The overall survival benefit of enzalutamide was consistent across all subgroups examined, including those based on age, baseline pain intensity, geographic region, and type of disease progression at study entry. On multivariate analysis, the effect of enzalutamide on overall survival was maintained (HR = 0.58, 95% CI = 0.49–0.70, P < .001) after adjustment for stratification and prognostic factors, including ECOG score, pain score, type of progression at study entry, visceral disease at entry, baseline hemoglobin, and baseline alkaline phosphatase.

Systemic antineoplastic treatments were used after discontinuation of study treatment in 42% of enzalutamide patients and 61% of placebo patients. Treatments included abiraterone acetate (Zytiga) in 21% of patients on enzalutamide and 24% of patients on placebo, and cabazitaxel (Jevtana) in 14% and 10%, respectively; both agents have been shown to prolong survival in this setting.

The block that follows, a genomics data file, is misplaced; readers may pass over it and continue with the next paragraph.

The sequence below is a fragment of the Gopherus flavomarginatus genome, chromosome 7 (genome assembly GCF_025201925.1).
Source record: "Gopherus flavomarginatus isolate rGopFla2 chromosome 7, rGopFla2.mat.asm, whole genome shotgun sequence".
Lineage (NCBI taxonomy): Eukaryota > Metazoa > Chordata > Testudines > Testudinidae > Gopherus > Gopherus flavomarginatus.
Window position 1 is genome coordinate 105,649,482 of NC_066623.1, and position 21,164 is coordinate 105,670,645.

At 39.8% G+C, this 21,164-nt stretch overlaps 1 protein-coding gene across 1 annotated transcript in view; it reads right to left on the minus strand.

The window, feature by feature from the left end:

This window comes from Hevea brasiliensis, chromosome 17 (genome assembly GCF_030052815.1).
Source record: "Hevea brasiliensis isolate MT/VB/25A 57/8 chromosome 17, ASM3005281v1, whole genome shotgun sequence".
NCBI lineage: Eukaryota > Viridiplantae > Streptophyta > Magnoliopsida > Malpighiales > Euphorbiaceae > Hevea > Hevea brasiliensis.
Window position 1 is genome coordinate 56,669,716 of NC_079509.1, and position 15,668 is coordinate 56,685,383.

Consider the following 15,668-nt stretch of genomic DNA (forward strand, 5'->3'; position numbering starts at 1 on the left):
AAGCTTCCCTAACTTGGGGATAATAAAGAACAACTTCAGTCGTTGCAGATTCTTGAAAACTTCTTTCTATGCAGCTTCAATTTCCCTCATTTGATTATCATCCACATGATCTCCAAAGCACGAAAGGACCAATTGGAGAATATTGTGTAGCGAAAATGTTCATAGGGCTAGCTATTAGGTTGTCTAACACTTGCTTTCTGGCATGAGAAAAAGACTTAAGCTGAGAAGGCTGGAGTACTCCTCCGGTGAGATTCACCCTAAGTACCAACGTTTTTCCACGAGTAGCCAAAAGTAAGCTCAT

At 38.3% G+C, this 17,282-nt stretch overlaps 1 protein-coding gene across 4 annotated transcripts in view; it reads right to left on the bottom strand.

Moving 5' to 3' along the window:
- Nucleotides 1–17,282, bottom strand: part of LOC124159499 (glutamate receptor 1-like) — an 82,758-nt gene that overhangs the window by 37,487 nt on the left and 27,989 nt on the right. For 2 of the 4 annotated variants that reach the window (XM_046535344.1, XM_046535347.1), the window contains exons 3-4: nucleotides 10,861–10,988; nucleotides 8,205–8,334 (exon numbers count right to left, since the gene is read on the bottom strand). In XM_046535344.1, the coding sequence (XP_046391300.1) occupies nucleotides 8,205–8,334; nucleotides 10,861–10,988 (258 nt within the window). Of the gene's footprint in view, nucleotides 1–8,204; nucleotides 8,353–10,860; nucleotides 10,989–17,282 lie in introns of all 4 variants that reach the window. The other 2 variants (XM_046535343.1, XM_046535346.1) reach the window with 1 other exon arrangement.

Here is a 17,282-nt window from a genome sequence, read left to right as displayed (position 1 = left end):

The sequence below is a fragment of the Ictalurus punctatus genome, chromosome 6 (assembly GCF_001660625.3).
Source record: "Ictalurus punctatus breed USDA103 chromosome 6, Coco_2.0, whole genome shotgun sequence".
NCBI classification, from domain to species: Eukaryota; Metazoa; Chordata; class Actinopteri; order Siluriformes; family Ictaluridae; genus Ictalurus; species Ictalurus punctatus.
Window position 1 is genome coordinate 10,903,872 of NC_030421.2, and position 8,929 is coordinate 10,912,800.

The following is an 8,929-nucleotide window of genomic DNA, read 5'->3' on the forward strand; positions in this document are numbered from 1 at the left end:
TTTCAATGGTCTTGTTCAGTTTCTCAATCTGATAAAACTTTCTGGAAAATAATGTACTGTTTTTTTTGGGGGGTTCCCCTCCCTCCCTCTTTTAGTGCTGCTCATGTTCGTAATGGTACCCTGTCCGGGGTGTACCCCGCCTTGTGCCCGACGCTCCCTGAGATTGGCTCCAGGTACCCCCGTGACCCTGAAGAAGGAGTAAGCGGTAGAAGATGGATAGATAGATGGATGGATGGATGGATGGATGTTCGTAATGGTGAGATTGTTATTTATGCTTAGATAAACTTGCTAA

Significant improvements with enzalutamide treatment were shown for all secondary endpoints, including PSA response (≥ 50% decrease from baseline; 54% vs 2%), soft-tissue response (29% vs 4%), Functional Assessment of Cancer Therapy–Prostate quality-of-life response (43% vs 18%), time to PSA progression (median, 8.3 vs 3.0 months), radiographic progression-free survival (median, 8.3 vs 2.9 months, HR = 0.40), and time to first skeletal-related event (median, 16.7 vs 13.3 months)—all P < .001.

Safety Profile

Adverse events occurring in at least 10% of patients on enzalutamide and with at least a 2% greater frequency than in patients receiving placebo included fatigue (34% vs 29%), diarrhea (21% vs 18%), hot flash (20% vs 10%), musculoskeletal pain (14% vs 10%), and headache (12% vs 6%). Grade 3 or higher adverse events occurred in 45% of enzalutamide recipients and 53% of placebo recipients. The median time to any initial grade 3 or higher adverse event was 8.4 months longer in the enzalutamide group (12.6 vs 4.2 months), indicating improved long-term control of disease-related symptoms.